Racism and prejudice are interchangeable terms; the former is defined as one’s feeling of cultural and racial advantage over other cultures and races. In other words, one becomes a racist if he or she displays actions or live by ideologies out of the feeling of superiority. Whilst most people claim to be not racist, everyone is guilty of having been committed some forms of prejudice in one way or another. Helms has classified five statuses of racial identity construction model: conformity, dissonance, immersion-emersion, internalization, and integrative awareness (62). Conformity takes place when one sees his or her own race as inferior and learns to identify with the dominant and superior race, such as the White Americans.
Running head: Prejudice, Stereotypes, and Discrimination 1 At some point in our lives we all have had the pleasure of experiencing prejudice, stereotyping, and discrimination. As stated in our text book, "Stereotypes are beliefs about the characteristics of a particular group or members of those groups. Prejudice describes our emotional experience. And discrimination is a negative behavior towards an individual or a group based on your beliefs and feelings about that group (Feenstra 2013)." Feenstra (2013) also states in our textbook: "That ingroups are groups that you might be a part of, and out groups are groups that you may not identify with."
Whether it’s a simple catch phrase like “She had a dumb blonde moment” or an oversimplification about immigrants from a third world country, stereotypes are commonly used throughout society. A stereotype is a “shared idea about the generalized attributes of others with respect to perceived physical or cultural characteristics” (1). Once a group is stereotyped by contradictory evidence, the group themselves tend to use their label for various purposes. In Stereotypes: Conceptual and Normative Considerations, author Judith Andre states that stereotypes function as becoming a part of one’s conceptual scheme or lifestyle, protects an individual’s self esteem, and are simple generalizations (Andre 94). These functions of stereotypes can be seen in teen comedy films such as Legally Blonde (2001) and Bring It On (2000), where the stereotypical beautiful, popular girl becomes completely taken over by the label her peers have given her.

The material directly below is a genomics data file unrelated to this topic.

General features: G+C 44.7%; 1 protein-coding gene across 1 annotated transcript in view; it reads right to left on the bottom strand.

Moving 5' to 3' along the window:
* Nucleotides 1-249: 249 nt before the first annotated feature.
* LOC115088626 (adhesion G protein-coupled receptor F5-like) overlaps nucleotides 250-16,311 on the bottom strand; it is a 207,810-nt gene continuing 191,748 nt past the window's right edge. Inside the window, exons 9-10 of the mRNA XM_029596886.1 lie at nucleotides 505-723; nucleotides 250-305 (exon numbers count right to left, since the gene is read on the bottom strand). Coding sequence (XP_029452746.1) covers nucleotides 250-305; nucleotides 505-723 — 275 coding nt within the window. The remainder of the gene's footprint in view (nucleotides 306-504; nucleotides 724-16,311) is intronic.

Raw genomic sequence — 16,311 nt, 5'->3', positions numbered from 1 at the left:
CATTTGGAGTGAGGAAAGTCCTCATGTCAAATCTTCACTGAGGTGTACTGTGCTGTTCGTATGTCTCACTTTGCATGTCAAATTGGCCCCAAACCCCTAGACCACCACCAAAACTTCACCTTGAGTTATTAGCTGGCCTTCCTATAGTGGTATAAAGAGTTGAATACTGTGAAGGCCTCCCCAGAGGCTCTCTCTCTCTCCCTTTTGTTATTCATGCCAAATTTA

Introduction Recent work by Sherif Sherif cited in Miller and McGlashan Nicols (1953) has shown that with the regard to group norms theory (GNT) it can be explained “how individuals acquire belief systems and ideologies that support the prescription of prejudice” (Miller et el., 2008). This theory argues the differences of behaviour of people who is in-group and out-group. Being a member of an in-group gives rise to discrimination of people in out-group. The current research is the clear example of discrimination of people with body art(out-group), especially in employment. Moreover, as Ligos cited in Miller et el (2001) claimed that the discrimination associated with tattoos in the workplace also occur among those who also have body art.